An opposer may request an extension of time—typically 30 or 90 days beyond the usual 30-days—to oppose a trademark application by showing good cause for the request. Such good cause could be the need to confer with counsel, discuss a settlement, find counsel, or for additional time to investigate the claim. This request for additional time doesn’t always lead to ultimately filing an opposition. Sometimes, the opposer could decide not to oppose or to settle. Many times, an extension of time is filed, as a tool to open a negotiation with the applicant.

But, if there are no oppositions filed - or any oppositions are overcome, the USPTO will usually issue a registration certificate approximately 11 weeks after publication.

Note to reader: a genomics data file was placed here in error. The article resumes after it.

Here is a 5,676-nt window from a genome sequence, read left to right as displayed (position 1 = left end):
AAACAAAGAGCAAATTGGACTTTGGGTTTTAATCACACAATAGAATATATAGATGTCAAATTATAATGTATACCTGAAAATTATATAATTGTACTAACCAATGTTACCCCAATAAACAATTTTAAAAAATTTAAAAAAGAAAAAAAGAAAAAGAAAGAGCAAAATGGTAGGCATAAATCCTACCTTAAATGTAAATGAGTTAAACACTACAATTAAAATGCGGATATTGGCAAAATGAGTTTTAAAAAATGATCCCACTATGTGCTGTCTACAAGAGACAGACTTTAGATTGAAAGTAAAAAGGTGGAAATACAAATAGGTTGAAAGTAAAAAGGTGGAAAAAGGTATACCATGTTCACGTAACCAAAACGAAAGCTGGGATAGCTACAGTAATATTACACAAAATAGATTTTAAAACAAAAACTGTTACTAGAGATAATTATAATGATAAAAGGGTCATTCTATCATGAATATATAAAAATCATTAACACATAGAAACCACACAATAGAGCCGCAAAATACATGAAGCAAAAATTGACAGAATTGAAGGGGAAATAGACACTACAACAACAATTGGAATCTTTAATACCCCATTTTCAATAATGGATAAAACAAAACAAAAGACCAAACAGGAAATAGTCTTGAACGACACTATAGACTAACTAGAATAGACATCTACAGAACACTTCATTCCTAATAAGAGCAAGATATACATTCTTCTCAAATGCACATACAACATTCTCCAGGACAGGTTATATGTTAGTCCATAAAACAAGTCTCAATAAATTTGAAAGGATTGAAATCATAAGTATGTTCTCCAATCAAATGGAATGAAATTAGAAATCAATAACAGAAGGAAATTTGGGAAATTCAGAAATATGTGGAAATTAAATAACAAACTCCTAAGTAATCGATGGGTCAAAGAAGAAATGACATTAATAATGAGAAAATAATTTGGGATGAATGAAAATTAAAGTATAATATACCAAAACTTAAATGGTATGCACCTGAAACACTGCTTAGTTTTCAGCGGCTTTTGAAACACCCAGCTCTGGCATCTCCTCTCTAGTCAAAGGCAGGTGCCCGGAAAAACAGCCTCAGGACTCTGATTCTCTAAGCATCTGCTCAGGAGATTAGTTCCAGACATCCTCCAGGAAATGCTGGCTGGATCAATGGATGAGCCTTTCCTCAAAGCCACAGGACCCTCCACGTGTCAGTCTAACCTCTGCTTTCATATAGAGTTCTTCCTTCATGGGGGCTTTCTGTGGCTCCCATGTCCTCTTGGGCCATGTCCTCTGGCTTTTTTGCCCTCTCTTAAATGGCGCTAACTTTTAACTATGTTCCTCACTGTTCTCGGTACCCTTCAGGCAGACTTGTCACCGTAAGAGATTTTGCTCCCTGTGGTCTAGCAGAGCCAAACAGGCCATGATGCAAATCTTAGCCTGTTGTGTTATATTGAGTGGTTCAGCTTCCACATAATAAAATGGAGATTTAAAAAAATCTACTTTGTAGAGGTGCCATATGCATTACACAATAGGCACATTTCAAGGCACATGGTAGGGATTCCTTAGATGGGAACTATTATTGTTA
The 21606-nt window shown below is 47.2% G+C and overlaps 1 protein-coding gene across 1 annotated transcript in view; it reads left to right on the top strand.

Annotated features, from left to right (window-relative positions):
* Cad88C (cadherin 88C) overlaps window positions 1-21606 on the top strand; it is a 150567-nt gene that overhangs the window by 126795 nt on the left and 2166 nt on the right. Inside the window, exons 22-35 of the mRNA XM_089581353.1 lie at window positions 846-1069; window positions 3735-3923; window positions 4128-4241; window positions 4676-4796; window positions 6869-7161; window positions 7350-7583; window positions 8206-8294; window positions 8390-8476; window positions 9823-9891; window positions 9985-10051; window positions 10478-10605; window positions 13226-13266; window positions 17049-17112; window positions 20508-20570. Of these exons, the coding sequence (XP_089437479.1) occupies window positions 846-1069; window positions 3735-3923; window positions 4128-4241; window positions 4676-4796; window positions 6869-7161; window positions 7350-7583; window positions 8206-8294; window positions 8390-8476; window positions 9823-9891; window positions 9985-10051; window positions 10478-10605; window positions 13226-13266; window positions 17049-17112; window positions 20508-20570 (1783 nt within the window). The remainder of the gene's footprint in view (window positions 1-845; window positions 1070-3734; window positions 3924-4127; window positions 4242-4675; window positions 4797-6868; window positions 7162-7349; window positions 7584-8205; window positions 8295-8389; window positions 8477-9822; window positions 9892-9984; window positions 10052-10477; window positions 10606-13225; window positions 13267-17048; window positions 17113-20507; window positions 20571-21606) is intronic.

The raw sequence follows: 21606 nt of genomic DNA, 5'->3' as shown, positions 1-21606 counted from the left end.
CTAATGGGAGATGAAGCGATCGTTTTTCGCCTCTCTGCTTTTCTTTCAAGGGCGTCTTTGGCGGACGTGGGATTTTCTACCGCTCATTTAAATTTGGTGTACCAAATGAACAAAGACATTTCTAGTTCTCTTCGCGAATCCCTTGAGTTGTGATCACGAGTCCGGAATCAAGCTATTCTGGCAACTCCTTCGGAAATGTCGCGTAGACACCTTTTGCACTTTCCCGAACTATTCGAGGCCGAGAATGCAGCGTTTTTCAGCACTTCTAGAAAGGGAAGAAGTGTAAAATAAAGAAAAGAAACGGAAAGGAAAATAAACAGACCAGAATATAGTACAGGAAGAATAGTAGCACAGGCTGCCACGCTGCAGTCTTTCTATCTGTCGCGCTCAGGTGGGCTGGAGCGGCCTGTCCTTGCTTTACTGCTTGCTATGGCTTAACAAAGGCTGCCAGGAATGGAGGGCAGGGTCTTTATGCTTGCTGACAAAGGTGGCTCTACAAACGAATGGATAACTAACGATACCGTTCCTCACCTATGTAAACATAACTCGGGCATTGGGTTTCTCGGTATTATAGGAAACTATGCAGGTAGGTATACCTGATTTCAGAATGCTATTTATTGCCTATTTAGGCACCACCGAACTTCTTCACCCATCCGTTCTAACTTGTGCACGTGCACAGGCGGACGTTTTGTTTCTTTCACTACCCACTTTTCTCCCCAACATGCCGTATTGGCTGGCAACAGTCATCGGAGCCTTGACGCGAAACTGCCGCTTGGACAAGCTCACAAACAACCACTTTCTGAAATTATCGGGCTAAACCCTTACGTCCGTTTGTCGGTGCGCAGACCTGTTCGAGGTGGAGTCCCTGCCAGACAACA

A Notice of Allowance will issue at this point for an Intent to Use application, giving you 6 months to submit a Statement of Use, which demonstrates how you are currently using the mark and includes a specimen or proof of your use. The applicant can request additional time if needed in 6-month increments for a maximum of 3 years from the Notice of Allowance date.

Why Should I do a Clearance Search prior to Applying for a US Trademark?

Conducting a clearance search before filing an application is critical. It could flag problems that may exist with your mark and could save you the expense of applying for a mark that will be rejected. Conducting a search could reveal that there are other registered or pending marks that have a high likelihood of confusion with your mark, or it could show that your mark, or part of it, is generic or descriptive, which would make it difficult to register or enforce.